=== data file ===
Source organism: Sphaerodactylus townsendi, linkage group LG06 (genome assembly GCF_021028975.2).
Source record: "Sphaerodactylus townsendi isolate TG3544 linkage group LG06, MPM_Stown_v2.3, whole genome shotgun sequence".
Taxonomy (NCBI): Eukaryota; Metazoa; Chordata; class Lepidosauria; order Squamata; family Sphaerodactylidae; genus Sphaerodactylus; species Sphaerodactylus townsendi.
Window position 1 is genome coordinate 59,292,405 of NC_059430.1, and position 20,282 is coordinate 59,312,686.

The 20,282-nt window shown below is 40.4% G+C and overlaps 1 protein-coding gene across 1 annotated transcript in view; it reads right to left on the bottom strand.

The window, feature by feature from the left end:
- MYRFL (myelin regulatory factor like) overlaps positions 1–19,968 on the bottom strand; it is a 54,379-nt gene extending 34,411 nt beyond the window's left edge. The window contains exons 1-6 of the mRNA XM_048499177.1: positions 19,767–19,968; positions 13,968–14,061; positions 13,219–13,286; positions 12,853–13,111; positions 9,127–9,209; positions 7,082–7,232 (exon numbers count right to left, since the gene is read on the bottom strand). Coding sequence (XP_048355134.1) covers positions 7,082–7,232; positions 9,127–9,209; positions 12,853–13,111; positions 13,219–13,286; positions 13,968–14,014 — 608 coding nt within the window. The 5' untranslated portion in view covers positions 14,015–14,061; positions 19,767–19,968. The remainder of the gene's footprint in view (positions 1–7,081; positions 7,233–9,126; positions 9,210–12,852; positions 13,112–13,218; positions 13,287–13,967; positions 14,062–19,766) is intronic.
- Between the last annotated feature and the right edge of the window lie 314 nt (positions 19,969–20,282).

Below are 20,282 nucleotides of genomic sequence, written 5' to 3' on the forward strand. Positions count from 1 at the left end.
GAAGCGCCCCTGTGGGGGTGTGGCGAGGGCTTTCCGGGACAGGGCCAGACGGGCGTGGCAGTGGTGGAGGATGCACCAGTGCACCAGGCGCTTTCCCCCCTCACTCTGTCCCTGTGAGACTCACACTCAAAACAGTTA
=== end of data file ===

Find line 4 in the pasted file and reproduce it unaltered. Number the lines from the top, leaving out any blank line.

Window position 1 is genome coordinate 59,292,405 of NC_059430.1, and position 20,282 is coordinate 59,312,686.